Stay-at-Home Front

Day 12: Hair today, hair tomorrow

One more thing on hold that no one could have foreseen just two-and-half weeks ago.

Antique red-and-blue striped barber shop pole in Pottstown, Pa. Credit: Willjay via Wikimedia Commons.
Antique red-and-blue striped barber shop pole in Pottstown, Pa. Credit: Willjay via Wikimedia Commons.
Carin M. Smilk
Carin M. Smilk
Carin M. Smilk is managing editor of the U.S. bureau of JNS.

I was blessed to come from a family of good hair.

Thick, wavy, curly dark hair. (My mother says when the nurse handed me to her, I had a full bow in my hair, there was so much.)

I need products to smooth it, soften it, straighten it, keep it from drying out or frizzing. For a long time and like most people, I wrestled with it, always thinking the grass was greener, always wanting some other type of length or style.

Who doesn’t dwell on this subject matter, really? Man or woman.

My four sons were blessed to inherit the good hair genes. They, too, have thick hair—lots of it—though only one whose locks curl when they grow. My college-age son has had a beard for a few years, a really nice one. During these two weeks with schools closed, my teenage son is attempting to grow one, too.

My husband, home two weeks, has a near full beard.

Why am I dwelling on this? Because right now, we have an issue.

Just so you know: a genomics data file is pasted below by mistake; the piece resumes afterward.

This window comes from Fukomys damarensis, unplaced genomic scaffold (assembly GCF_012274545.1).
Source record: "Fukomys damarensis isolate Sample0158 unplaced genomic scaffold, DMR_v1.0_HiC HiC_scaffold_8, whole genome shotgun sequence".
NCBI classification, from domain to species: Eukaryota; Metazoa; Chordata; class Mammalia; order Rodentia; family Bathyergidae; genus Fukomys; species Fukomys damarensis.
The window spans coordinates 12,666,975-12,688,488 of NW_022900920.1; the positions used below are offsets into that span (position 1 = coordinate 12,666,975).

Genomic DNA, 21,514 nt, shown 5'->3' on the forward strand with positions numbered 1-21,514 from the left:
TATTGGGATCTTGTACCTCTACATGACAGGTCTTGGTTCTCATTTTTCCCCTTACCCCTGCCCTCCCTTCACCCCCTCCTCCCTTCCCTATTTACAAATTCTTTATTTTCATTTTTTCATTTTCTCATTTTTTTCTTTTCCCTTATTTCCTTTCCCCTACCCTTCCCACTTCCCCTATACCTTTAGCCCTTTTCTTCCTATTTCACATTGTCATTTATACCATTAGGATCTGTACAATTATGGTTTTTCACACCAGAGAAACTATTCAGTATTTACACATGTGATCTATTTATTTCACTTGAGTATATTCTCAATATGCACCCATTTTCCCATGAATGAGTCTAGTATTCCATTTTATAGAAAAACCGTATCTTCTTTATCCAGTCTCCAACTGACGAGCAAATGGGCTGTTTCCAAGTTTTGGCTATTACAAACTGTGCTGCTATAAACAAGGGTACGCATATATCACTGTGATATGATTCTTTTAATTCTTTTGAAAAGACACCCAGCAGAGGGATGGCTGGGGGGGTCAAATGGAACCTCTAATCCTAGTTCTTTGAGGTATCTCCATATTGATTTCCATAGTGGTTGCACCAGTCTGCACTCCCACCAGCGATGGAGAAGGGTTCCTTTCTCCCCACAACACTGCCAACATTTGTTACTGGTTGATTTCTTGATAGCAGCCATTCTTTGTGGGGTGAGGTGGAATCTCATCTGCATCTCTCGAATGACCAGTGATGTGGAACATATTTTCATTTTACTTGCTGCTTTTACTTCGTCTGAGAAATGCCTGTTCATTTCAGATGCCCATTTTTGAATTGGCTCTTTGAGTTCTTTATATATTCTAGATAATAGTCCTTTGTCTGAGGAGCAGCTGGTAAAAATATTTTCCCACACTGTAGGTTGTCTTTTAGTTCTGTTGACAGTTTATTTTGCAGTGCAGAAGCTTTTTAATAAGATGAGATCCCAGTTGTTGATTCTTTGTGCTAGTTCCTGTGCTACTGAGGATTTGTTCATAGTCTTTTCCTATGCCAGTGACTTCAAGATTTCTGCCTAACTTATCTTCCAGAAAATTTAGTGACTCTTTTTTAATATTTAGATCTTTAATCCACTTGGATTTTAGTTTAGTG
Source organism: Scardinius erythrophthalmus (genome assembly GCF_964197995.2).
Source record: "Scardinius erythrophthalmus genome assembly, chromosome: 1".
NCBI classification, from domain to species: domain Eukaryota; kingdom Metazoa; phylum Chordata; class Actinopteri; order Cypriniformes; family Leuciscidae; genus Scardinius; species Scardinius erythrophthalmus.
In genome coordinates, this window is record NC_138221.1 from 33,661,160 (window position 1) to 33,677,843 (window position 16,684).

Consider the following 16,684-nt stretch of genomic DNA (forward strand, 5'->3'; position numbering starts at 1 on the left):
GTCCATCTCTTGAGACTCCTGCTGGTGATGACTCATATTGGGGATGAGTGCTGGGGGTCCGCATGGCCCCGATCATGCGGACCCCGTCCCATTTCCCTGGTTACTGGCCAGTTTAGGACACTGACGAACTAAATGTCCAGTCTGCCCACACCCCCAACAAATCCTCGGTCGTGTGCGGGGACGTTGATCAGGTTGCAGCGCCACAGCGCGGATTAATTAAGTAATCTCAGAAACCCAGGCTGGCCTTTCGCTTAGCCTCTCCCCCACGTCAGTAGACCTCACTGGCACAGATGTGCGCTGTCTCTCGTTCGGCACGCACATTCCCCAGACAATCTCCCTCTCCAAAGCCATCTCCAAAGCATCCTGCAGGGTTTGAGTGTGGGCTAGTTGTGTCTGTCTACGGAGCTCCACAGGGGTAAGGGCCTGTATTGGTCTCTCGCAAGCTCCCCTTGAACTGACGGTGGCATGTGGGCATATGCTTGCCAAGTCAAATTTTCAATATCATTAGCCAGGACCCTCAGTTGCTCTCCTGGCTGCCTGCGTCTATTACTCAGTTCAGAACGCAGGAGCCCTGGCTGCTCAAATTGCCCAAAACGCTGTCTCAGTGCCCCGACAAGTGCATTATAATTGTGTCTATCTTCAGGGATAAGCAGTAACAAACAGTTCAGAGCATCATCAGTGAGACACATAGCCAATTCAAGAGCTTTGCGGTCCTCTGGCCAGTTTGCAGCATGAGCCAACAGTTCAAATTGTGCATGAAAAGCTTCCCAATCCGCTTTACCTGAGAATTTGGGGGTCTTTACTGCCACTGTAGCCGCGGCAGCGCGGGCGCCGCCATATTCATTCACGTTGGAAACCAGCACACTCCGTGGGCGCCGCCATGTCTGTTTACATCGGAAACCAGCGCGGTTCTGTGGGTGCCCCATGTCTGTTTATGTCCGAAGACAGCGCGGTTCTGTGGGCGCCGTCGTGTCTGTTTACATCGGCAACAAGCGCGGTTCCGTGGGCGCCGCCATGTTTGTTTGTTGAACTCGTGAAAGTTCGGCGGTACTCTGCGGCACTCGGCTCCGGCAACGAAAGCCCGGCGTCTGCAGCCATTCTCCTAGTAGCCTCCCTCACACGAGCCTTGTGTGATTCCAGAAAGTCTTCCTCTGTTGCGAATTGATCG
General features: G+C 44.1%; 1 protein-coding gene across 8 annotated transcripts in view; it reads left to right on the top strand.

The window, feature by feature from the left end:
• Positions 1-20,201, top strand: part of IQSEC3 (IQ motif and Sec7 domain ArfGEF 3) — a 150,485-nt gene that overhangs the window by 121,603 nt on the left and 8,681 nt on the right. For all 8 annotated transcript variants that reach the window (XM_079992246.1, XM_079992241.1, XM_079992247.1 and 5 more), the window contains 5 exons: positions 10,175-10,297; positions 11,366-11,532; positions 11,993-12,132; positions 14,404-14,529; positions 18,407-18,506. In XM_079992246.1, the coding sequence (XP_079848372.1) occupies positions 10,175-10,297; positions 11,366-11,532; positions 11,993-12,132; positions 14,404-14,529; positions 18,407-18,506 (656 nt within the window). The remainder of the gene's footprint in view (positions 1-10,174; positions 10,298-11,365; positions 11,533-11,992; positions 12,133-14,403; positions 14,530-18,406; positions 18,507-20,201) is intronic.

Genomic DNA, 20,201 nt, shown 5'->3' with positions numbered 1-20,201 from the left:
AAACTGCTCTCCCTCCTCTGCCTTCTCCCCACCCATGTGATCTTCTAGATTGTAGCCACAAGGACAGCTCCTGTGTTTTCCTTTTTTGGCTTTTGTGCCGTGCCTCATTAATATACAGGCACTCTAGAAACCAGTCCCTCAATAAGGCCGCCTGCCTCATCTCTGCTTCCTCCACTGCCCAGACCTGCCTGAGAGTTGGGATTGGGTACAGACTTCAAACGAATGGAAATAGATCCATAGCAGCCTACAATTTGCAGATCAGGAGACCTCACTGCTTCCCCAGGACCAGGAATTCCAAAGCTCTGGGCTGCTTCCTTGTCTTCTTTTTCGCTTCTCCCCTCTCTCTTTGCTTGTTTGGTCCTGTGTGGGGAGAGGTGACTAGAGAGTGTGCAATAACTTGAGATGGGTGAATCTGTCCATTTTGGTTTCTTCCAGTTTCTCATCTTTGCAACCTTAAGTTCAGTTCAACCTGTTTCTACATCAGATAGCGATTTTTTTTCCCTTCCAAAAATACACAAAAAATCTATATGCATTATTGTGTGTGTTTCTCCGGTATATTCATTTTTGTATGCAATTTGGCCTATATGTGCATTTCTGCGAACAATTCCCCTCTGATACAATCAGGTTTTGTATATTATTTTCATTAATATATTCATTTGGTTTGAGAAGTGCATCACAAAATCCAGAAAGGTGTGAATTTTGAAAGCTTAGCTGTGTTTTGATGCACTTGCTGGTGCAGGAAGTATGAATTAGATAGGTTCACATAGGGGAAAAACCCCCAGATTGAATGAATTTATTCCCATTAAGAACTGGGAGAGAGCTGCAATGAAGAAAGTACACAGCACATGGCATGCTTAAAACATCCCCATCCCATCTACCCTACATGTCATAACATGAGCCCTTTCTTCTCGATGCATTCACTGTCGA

I meant to make hair-cut appointments in early March; it was on the “To Do” list along with 100 other things. And I was just about to when the whole world shut down.

The one whose hair curls is complaining that it’s too long, and he can’t see. Mine’s so out of whack that I have to wear a hat to keep it out of my way when I cook or work. But I don’t cut others’ hair, and certainly would never approach mine with a pair of shears.

So what to do?

Passover starts in a week, and it’s a time when normally, we’d all go to our respective barbers or salons (ahem) to get cleaned up. Not so this year. And after the holiday, there is a period when hair is not traditionally cut (long story for a short piece, but if interested, see: Rabbi Akiva).

There is also a period when Jews go wild cutting hair (see: Rabbi Shimon). Traditional Jews wait until a boy is 3 before clipping a single tress; then in a joyous ceremony, everyone gets passed a scissors, and they start to snip, snip, snip.

All that aside, you can see my current impasse.

My husband mentioned that his mother used to cut his hair when he was a kid. Me? I don’t dare.

We’re going to have to wait. It’s one more thing on hold that no one could have foreseen just two-and-half weeks ago.

Two-and-half weeks? That’s all it’s been. Two-and-half weeks.

All right, boys. Line up. I’m handing out hats.

Carin M. Smilk is the managing editor of JNS.

This Reporter’s Notebook will appear starting on March 16 until the end of the month (or when schools reopen).

The opinions and facts presented in this article are those of the author, and neither JNS nor its partners assume any responsibility for them.
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